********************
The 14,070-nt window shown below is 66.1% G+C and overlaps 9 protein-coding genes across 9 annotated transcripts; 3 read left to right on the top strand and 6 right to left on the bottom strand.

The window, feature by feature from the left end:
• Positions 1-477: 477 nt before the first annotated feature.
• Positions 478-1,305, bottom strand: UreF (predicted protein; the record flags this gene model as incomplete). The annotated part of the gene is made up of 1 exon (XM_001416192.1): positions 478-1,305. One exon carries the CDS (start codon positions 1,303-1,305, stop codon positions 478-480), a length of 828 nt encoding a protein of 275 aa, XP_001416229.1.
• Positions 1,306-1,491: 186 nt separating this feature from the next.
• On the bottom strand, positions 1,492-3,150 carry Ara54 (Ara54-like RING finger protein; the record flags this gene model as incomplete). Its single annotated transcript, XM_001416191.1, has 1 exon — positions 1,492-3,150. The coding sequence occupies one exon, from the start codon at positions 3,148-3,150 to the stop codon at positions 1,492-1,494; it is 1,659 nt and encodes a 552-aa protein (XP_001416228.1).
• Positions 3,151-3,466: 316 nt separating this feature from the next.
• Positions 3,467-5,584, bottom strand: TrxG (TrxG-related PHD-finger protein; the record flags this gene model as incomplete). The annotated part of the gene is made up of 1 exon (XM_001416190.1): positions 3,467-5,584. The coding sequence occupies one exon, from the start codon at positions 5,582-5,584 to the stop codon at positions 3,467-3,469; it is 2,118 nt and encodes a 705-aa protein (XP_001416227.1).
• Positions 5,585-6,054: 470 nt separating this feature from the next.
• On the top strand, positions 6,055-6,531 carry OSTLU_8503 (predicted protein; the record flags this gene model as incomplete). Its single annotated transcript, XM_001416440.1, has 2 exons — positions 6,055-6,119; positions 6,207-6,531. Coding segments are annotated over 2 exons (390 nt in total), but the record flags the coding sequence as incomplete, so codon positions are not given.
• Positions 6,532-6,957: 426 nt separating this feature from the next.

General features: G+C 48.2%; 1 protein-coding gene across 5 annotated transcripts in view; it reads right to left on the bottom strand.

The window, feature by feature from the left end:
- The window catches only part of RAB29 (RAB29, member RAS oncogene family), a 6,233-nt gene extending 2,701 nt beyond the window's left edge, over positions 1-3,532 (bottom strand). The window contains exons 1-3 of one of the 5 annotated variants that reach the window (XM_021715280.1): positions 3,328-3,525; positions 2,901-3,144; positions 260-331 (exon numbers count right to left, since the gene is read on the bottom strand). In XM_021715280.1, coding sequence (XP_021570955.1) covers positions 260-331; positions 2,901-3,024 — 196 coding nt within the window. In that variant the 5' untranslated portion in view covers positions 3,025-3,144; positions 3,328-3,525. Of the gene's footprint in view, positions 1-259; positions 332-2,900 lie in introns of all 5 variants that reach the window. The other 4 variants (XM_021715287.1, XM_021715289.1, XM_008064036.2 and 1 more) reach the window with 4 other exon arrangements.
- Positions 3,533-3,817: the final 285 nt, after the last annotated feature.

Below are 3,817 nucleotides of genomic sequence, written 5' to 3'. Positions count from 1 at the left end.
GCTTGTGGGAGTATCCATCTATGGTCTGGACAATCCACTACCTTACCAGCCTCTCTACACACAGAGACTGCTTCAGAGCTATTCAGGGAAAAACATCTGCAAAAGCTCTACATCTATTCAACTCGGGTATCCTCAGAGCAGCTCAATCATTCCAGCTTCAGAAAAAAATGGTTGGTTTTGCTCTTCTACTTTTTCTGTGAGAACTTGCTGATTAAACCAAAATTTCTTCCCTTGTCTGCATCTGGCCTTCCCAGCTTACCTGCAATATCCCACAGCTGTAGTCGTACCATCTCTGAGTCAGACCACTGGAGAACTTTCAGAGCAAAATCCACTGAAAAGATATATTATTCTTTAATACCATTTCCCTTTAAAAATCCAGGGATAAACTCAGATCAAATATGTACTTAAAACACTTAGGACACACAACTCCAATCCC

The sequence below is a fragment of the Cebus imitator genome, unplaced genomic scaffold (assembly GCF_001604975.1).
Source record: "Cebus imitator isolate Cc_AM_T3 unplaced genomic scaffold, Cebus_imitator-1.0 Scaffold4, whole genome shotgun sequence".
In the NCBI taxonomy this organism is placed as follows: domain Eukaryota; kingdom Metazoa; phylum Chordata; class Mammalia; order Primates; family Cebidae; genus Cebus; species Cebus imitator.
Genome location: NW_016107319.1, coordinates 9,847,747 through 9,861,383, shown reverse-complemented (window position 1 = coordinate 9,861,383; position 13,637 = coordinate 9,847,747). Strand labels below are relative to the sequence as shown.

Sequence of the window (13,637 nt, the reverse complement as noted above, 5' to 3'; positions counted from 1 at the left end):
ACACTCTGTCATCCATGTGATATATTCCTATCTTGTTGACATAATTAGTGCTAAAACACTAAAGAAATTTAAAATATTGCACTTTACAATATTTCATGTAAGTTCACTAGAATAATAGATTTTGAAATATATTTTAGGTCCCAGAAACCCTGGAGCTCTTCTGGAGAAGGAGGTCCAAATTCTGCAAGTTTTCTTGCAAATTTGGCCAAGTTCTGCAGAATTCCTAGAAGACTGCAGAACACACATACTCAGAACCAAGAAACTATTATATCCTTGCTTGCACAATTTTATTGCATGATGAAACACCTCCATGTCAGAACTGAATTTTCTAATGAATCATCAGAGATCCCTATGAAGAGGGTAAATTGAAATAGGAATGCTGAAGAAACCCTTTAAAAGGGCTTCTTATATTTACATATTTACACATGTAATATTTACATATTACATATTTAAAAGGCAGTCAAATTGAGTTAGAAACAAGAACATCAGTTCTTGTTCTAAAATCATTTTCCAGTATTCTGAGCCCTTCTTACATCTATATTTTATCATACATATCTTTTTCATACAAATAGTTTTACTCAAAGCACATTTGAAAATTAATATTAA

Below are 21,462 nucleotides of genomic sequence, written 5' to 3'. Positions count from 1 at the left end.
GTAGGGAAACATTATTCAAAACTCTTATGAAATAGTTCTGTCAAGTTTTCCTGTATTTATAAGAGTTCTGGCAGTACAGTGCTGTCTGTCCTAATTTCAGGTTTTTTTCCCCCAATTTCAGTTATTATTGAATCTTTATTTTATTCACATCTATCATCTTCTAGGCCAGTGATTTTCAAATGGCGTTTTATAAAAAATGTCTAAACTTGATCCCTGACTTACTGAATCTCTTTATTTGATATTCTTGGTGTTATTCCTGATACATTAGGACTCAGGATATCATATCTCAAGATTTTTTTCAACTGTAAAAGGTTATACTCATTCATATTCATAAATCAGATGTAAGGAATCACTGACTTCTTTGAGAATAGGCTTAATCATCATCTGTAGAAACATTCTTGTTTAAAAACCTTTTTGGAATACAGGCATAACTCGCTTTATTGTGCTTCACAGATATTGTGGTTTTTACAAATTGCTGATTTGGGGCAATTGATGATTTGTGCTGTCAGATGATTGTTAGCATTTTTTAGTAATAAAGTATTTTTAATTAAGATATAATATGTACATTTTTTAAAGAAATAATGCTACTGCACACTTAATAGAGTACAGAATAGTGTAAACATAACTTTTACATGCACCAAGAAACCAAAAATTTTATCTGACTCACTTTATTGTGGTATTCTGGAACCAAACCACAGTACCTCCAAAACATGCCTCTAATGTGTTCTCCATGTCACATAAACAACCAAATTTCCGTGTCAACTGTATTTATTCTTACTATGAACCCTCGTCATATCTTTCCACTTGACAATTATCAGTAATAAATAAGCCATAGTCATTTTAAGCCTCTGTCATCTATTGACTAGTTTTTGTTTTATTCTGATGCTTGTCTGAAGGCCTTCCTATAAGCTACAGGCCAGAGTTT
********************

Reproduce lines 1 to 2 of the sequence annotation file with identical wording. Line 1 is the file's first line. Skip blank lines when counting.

The 14,070-nt window shown below is 66.1% G+C and overlaps 9 protein-coding genes across 9 annotated transcripts; 3 read left to right on the top strand and 6 right to left on the bottom strand.

The window, feature by feature from the left end: